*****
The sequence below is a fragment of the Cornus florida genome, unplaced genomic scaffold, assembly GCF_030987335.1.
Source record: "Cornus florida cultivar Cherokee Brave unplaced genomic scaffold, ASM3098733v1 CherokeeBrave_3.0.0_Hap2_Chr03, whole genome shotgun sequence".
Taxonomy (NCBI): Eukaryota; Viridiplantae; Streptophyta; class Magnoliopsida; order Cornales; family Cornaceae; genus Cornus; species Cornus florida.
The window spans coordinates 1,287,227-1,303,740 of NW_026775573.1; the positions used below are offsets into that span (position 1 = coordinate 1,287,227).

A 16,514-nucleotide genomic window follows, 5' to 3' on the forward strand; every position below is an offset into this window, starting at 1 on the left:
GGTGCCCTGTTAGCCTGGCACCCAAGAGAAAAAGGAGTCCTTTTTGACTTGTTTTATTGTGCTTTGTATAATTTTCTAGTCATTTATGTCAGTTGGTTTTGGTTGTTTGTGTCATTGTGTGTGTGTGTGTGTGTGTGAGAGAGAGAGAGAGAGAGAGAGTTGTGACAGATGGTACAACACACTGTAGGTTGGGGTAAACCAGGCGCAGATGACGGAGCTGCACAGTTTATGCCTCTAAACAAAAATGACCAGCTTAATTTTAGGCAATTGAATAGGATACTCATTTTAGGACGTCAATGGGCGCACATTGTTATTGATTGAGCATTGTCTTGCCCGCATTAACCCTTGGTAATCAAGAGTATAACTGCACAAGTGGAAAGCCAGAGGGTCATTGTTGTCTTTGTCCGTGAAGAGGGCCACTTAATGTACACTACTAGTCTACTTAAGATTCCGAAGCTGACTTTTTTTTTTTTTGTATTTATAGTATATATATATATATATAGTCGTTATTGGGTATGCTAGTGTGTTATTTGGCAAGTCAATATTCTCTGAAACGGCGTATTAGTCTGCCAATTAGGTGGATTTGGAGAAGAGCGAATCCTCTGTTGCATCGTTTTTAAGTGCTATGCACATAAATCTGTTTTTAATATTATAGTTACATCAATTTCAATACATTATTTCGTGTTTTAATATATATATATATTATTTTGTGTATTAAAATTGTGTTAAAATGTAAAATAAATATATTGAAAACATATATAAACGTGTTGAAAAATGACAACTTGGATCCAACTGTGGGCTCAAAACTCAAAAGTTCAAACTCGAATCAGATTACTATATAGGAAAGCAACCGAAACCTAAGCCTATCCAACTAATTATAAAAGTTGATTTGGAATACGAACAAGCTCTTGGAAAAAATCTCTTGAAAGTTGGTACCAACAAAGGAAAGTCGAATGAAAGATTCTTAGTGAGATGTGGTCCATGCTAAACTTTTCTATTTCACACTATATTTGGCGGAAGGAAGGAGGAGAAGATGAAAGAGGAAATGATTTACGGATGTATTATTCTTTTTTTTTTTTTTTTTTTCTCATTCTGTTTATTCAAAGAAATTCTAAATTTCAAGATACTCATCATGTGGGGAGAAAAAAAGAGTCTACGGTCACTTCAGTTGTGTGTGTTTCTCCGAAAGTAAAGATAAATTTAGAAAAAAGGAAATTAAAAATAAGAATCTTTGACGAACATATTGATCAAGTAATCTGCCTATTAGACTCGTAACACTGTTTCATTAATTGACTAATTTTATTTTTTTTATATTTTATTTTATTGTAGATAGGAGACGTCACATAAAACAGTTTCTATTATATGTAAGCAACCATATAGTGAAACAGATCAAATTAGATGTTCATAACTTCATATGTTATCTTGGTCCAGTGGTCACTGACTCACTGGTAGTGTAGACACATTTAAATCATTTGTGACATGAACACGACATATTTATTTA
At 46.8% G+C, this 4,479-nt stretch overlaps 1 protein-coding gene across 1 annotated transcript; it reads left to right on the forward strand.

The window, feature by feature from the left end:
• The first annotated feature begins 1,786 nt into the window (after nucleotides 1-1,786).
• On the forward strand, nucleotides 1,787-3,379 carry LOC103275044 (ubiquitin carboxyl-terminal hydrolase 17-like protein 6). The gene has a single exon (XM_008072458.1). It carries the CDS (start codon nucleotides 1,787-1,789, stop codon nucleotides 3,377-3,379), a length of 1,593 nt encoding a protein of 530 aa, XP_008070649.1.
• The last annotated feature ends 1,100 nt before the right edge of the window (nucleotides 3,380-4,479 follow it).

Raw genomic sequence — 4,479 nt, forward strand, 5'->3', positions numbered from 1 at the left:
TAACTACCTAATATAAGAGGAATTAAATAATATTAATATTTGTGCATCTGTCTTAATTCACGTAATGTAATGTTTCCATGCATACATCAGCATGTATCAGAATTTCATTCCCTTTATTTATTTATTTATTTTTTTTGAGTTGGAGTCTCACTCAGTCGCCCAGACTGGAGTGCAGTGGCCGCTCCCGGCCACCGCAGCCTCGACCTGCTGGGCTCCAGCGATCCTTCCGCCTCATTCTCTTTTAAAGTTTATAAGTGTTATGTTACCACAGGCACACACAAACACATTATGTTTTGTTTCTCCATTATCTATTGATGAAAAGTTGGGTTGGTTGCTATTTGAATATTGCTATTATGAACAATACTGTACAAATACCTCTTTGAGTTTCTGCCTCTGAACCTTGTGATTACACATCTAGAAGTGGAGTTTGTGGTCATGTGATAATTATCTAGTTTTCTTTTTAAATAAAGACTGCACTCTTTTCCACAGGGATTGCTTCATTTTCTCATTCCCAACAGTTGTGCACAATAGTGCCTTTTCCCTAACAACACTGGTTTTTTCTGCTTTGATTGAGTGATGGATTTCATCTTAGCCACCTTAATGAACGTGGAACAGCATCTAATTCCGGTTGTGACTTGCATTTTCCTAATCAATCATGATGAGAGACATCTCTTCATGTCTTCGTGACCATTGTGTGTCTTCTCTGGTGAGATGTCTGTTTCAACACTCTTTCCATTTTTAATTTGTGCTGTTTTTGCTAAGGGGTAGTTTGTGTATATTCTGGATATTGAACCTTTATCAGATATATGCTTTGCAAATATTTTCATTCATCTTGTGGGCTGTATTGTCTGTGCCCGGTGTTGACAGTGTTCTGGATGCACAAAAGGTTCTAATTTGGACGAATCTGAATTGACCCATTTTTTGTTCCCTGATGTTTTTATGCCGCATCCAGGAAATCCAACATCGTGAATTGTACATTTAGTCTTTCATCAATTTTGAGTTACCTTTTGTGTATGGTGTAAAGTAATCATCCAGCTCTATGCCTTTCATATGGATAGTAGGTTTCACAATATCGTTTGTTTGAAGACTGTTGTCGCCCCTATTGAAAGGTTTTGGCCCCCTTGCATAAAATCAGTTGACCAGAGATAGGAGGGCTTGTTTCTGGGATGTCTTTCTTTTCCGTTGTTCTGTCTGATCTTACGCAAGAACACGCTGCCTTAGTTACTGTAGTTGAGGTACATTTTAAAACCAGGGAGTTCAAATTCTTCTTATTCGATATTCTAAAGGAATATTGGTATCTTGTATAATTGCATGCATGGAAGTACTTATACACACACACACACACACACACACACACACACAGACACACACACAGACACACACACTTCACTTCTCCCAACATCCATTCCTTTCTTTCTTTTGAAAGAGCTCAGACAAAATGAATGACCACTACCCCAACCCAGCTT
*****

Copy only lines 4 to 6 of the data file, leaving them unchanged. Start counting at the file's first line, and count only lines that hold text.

The window spans coordinates 1,287,227-1,303,740 of NW_026775573.1; the positions used below are offsets into that span (position 1 = coordinate 1,287,227).

A 16,514-nucleotide genomic window follows, 5' to 3' on the forward strand; every position below is an offset into this window, starting at 1 on the left:
GGTGCCCTGTTAGCCTGGCACCCAAGAGAAAAAGGAGTCCTTTTTGACTTGTTTTATTGTGCTTTGTATAATTTTCTAGTCATTTATGTCAGTTGGTTTTGGTTGTTTGTGTCATTGTGTGTGTGTGTGTGTGTGTGAGAGAGAGAGAGAGAGAGAGAGTTGTGACAGATGGTACAACACACTGTAGGTTGGGGTAAACCAGGCGCAGATGACGGAGCTGCACAGTTTATGCCTCTAAACAAAAATGACCAGCTTAATTTTAGGCAATTGAATAGGATACTCATTTTAGGACGTCAATGGGCGCACATTGTTATTGATTGAGCATTGTCTTGCCCGCATTAACCCTTGGTAATCAAGAGTATAACTGCACAAGTGGAAAGCCAGAGGGTCATTGTTGTCTTTGTCCGTGAAGAGGGCCACTTAATGTACACTACTAGTCTACTTAAGATTCCGAAGCTGACTTTTTTTTTTTTTGTATTTATAGTATATATATATATATATAGTCGTTATTGGGTATGCTAGTGTGTTATTTGGCAAGTCAATATTCTCTGAAACGGCGTATTAGTCTGCCAATTAGGTGGATTTGGAGAAGAGCGAATCCTCTGTTGCATCGTTTTTAAGTGCTATGCACATAAATCTGTTTTTAATATTATAGTTACATCAATTTCAATACATTATTTCGTGTTTTAATATATATATATATTATTTTGTGTATTAAAATTGTGTTAAAATGTAAAATAAATATATTGAAAACATATATAAACGTGTTGAAAAATGACAACTTGGATCCAACTGTGGGCTCAAAACTCAAAAGTTCAAACTCGAATCAGATTACTATATAGGAAAGCAACCGAAACCTAAGCCTATCCAACTAATTATAAAAGTTGATTTGGAATACGAACAAGCTCTTGGAAAAAATCTCTTGAAAGTTGGTACCAACAAAGGAAAGTCGAATGAAAGATTCTTAGTGAGATGTGGTCCATGCTAAACTTTTCTATTTCACACTATATTTGGCGGAAGGAAGGAGGAGAAGATGAAAGAGGAAATGATTTACGGATGTATTATTCTTTTTTTTTTTTTTTTTTTCTCATTCTGTTTATTCAAAGAAATTCTAAATTTCAAGATACTCATCATGTGGGGAGAAAAAAAGAGTCTACGGTCACTTCAGTTGTGTGTGTTTCTCCGAAAGTAAAGATAAATTTAGAAAAAAGGAAATTAAAAATAAGAATCTTTGACGAACATATTGATCAAGTAATCTGCCTATTAGACTCGTAACACTGTTTCATTAATTGACTAATTTTATTTTTTTTATATTTTATTTTATTGTAGATAGGAGACGTCACATAAAACAGTTTCTATTATATGTAAGCAACCATATAGTGAAACAGATCAAATTAGATGTTCATAACTTCATATGTTATCTTGGTCCAGTGGTCACTGACTCACTGGTAGTGTAGACACATTTAAATCATTTGTGACATGAACACGACATATTTATTTA